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Stockdale ISD

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Clues/Signs of Dyslexia

  • “The specific signs of dyslexia…will vary according to the age and educational level of that person… The key is knowing how to recognize them at different periods during development.” (Sally Shaywitz)

  • Common Risk Factors Associated with Dyslexia

  • If the following behaviors are unexpected for an individual’s age, educational level, or cognitive abilities, they may be risk factors associated with dyslexia. A learner with dyslexia usually exhibits several of these behaviors that persist over time and interfere with his/her learning. A family history of dyslexia may be present; in fact, recent studies reveal that the whole spectrum of reading disabilities is strongly determined by genetic predispositions (inherited aptitudes) (Olson, Keenan, Byrne, & Samuelsson, 2014).

  • Preschool

    • Delay in learning to talk

    • Difficulty with rhyming 9

    • Difficulty pronouncing words (e.g., “pusgetti” for “spaghetti,” “mawn lower” for “lawn mower”)

    • Poor auditory memory for nursery rhymes and chants

    • Difficulty in adding new vocabulary words

    • Inability to recall the right word (word retrieval)

    • Trouble learning and naming letters and numbers and remembering the letters in his/ her name

    • Aversion to print (e.g., doesn’t enjoy following along if book is read aloud)

  • Kindergarten and First Grade

    • Difficulty breaking words into smaller parts (syllables) (e.g., “baseball” can be pulled apart into “base” “ ball” or “napkin” can be pulled apart into “nap” “kin”)

    • Difficulty identifying and manipulating sounds in syllables (e.g., “man” sounded out as /m/ /a/ /n)

    • Difficulty remembering the names of letters and recalling their corresponding sounds

    • Difficulty decoding single words (reading single words in isolation)

    • Difficulty spelling words the way they sound (phonetically) or remembering letter sequences in very common words seen often in print ( e.g., “sed” for “said”)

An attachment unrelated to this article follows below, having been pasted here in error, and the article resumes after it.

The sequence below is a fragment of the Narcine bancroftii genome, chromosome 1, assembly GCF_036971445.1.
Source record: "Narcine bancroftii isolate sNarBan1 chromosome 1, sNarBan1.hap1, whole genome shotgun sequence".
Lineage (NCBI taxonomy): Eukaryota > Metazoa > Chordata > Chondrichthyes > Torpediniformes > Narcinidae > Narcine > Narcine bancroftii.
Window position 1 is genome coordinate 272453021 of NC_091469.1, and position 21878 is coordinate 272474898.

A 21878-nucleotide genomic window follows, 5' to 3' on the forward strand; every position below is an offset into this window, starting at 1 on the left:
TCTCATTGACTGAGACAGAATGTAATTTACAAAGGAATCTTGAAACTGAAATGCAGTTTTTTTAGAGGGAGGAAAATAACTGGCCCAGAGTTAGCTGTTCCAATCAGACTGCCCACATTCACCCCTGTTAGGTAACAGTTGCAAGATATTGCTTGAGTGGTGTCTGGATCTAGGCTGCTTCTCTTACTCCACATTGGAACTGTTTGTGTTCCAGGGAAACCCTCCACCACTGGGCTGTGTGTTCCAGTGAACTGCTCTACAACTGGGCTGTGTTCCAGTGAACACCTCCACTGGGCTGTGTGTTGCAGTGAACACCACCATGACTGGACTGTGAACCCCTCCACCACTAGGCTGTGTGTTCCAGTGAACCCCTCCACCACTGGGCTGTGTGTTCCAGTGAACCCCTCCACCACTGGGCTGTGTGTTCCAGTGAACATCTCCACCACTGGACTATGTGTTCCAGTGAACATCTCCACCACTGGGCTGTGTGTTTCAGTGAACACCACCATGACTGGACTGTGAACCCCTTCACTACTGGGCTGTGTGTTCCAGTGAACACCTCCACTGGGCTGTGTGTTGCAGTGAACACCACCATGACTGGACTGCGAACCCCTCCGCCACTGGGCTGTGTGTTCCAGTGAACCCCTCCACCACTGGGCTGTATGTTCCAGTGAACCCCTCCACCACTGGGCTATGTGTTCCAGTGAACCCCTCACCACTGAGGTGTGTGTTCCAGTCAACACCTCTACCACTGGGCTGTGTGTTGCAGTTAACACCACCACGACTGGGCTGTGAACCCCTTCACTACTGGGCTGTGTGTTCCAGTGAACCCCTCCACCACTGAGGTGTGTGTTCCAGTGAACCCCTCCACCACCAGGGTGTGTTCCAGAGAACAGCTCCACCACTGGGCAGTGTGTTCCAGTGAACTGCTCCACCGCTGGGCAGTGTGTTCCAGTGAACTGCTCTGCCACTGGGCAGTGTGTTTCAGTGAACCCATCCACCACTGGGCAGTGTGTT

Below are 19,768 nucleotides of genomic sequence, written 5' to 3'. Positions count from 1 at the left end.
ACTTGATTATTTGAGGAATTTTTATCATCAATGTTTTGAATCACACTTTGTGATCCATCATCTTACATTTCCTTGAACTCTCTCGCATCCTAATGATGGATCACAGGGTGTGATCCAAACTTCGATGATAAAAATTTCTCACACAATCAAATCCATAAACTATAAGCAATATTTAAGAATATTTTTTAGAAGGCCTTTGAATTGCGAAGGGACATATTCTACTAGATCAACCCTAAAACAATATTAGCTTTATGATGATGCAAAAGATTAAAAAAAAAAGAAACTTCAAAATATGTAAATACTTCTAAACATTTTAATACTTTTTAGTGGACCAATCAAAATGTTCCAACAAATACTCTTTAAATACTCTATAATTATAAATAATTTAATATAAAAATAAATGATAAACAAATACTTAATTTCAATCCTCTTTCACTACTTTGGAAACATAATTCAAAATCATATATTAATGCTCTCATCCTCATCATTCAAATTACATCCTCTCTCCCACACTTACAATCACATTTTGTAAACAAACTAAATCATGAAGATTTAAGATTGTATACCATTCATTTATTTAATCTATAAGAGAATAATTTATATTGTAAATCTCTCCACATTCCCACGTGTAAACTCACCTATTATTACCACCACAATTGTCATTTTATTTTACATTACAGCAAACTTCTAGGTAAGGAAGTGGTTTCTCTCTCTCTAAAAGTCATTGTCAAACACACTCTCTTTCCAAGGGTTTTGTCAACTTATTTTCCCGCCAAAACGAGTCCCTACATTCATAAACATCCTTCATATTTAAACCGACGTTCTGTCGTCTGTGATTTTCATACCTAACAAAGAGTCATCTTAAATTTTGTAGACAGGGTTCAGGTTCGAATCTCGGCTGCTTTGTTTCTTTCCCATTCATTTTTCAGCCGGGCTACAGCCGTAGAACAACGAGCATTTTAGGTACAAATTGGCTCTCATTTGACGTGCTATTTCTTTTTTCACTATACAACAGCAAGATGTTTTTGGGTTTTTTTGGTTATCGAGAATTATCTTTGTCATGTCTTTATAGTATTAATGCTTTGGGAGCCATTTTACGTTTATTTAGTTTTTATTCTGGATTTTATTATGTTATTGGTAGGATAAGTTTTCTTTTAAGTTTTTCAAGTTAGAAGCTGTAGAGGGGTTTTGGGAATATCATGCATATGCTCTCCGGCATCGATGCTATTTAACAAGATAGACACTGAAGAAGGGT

• Second Grade and Third Grade

  • Many of the previously described behaviors remain problematic along with the following:

    • Difficulty recognizing common sight words (e.g., “to,” “said,” “been”)

    • Difficulty decoding single words

    • Difficulty recalling the correct sounds for letters and letter patterns in reading

    • Difficulty connecting speech sounds with appropriate letter or letter combinations and omitting letters in words for spelling (e.g., “after” spelled “eftr”)

    • Difficulty reading fluently (e.g., slow, inaccurate, and/or without expression)

    • Difficulty decoding unfamiliar words in sentences using knowledge of phonics

    • Reliance on picture clues, story theme, or guessing at words

    • Difficulty with written expression

  • Fourth Grade through Sixth Grade

  • Many of the previously described behaviors remain problematic along with the following:

    • Difficulty reading aloud (e.g., fear of reading aloud in front of classmates)

    • Avoidance of reading (e.g., particularly for pleasure)

    • Acquisition of less vocabulary due to reduced independent reading

    • Use of less complicated words in writing that are easier to spell than more appropriate words (e.g., “big” instead of “enormous”)

    • Reliance on listening rather than reading for comprehension

  • Middle School and High School

  • Many of the previously described behaviors remain problematic along with the following:

    • Difficulty with the volume of reading and written work

    • Frustration with the amount of time required and energy expended for reading

    • Difficulty with written assignments

    • Tendency to avoid reading (particularly for pleasure)

    • Difficulty learning a foreign language

  • Postsecondary

  • Some learners will not be identified prior to entering college as having dyslexia. The early years of reading difficulties evolve into slow, labored reading fluency. Many learners will experience extreme frustration and fatigue due to the increasing demands of reading as the result of dyslexia. In making a diagnosis for dyslexia, a learner’s reading history, familial/genetic predisposition, and assessment history are critical. Many of the previously described behaviors may remain problematic along with the following:

    • Difficulty pronouncing names of people and places or parts of words

    • Difficulty remembering names of people and places

    • Difficulty with word retrieval

    • Difficulty with spoken vocabulary

    • Difficulty completing the reading demands for multiple course requirements

    • Difficulty with note-taking

    • Difficulty with written production

    • Difficulty remembering sequences (e.g., mathematical and/or scientific formulas) (The Dyslexia Handbook, TEA)